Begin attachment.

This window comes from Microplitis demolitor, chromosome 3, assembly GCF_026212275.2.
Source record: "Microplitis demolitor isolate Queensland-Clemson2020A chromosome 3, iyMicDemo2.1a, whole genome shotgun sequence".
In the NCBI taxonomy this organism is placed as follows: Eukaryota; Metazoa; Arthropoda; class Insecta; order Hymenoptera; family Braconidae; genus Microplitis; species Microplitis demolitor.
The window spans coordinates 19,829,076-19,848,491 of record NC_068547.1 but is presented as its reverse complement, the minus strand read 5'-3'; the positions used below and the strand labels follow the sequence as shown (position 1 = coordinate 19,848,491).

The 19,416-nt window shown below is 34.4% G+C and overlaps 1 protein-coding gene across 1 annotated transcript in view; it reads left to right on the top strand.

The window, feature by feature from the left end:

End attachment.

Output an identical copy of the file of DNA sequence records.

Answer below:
This window comes from Microplitis demolitor, chromosome 3, assembly GCF_026212275.2.
Source record: "Microplitis demolitor isolate Queensland-Clemson2020A chromosome 3, iyMicDemo2.1a, whole genome shotgun sequence".
In the NCBI taxonomy this organism is placed as follows: Eukaryota; Metazoa; Arthropoda; class Insecta; order Hymenoptera; family Braconidae; genus Microplitis; species Microplitis demolitor.
The window spans coordinates 19,829,076-19,848,491 of record NC_068547.1 but is presented as its reverse complement, the minus strand read 5'-3'; the positions used below and the strand labels follow the sequence as shown (position 1 = coordinate 19,848,491).

The 19,416-nt window shown below is 34.4% G+C and overlaps 1 protein-coding gene across 1 annotated transcript in view; it reads left to right on the top strand.

The window, feature by feature from the left end: